The Catalan sun of Barcelona is a welcome embrace to the rather grey sky of Bruxelles (and only an hour and 40-minute flight away). Travellers who love the water, the sea and the sand of a beach holiday, but don't feel like getting wet, should head to Avenue de Gràcias. Amongst a plethora of architectural styles, they will find Antoni Gaudí's masterpiece at Passeig de Gràcias, 43.
Gaudí made sure that anyone walking through Casa Batlló would not feel too far from the water. His oceanic palette and fluid frameworks in wood and tile englobe the visitor into a sea-like promenade without turbulent waves but with a rippling serenity.
Upon entering, visitors notice the rounded “corners” of doorways and windows. The staircase banister holds each hand in perfect form as it leads guests to Batlló's office and sitting rooms. Light shines from what looks like turtle backs and onto the wall motif resembling scales. Where Victor Horta's Art Nouveau comes across more flowery, Gaudí looks to the sea and its creatures for inspiration.
Through the next doors, windows span across the two front rooms separated only by a sliding wooden door. The ceiling droops and curves poetically with the door's framework, avoiding any straight lines. Out the windows, the Batlló family appreciated watching the comings and goings on busy Avenue de Gràcias up until the mid-1950s. To filter excess sun, Gaudí designed stained-glass along the top of the windows in the form of disks and in progressive shades of blues.
His choice of colors and shades is equally apparent down the walls from a domed skylight in the middle of the building. By using darker colored blue tiles towards the top and lighter colored tiles towards the bottom, the Barcelona sun shines through this area giving the look of all one shade.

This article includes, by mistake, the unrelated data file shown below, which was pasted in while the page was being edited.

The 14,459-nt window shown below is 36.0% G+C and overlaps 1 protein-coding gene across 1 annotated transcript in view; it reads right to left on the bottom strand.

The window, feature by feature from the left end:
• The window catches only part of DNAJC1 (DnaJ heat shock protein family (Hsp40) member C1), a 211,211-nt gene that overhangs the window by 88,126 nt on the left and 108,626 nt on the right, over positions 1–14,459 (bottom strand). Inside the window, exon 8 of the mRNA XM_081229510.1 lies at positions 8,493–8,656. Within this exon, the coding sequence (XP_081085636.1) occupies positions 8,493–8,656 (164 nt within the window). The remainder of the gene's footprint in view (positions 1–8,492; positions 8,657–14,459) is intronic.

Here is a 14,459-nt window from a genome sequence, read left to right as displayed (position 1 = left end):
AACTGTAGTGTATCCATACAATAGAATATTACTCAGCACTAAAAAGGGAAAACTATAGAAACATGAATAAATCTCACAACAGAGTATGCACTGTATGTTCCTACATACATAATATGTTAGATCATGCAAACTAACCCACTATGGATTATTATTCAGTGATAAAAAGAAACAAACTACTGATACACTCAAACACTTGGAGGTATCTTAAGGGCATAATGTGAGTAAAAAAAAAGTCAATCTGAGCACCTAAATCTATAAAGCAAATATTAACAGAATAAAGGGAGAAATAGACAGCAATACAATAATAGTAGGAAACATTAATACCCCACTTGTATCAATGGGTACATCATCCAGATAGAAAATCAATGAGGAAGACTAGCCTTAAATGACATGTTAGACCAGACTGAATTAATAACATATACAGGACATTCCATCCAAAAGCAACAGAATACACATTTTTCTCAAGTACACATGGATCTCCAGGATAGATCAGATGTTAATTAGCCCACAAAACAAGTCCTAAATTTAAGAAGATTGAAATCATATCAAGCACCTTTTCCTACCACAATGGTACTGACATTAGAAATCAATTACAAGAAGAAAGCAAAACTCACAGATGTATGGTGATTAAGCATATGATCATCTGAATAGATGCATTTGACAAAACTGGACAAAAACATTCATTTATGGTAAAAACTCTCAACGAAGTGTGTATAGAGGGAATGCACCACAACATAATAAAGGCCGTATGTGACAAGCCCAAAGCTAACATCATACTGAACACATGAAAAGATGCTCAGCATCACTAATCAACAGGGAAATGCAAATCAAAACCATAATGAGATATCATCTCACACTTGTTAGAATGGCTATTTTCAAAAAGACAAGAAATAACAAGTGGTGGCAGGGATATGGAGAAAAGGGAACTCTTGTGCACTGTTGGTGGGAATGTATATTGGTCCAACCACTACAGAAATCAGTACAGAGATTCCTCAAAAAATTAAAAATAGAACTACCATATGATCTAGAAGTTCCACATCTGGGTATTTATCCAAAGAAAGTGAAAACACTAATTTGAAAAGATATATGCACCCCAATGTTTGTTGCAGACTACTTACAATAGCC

Tiles are a prominent décor element throughout the interior of the house as well as on the facade. Some enthusiasts have even ventured to compare the exterior design to Monet's lilypads. To use tiles in the rounded areas of the house (down from the skylight, for example), Gaudí instructed his workers to break the tiles geometrically to be fitted in and around curved areas. The two tiled pillars in the dining room, for instance, demand attention before allowing guests onto the back terrace. The Barcelona sun is again center stage as it shines onto the tiled terrace and off the tiled wall at the back of the garden.
Up the final staircase from the attic, visitors marvel again at the tiles (600, according to the official website) Gaudí used to ornate the roof. Compared to a colorful dragon's back, it invites adults and children to enjoy the magic of Gaudí's creativity.
But, Gaudí was not only an esthetic genius. His ingenuity upheld Art Nouveau's marriage of form and function. As mentioned earlier, he took advantage of the abundance of natural light Barcelona offers. Yet, the city is also known for its heat. To assure proper air flow throughout the building, Gaudí designed discreet air shafts, most notable in the attic. This storage floor was also used as a laundry for residents. Along the walls are upward-facing shafts (possibly the only straight lines to be found) that lead lower into the structure. From the roof, visitors have an even better view of the air flow possibilities by looking down, around the skylight windows. Another example is in the design of the interior windows, best seen in the sewing room. A wooden frame supports the window panes that let in light. Yet, on the bottom half of this frame, slats can be adjusted according to the desired air flow. Like a sea creature, the Casa Batlló possesses air passages, gills if you will, allowing the house to breath...to live.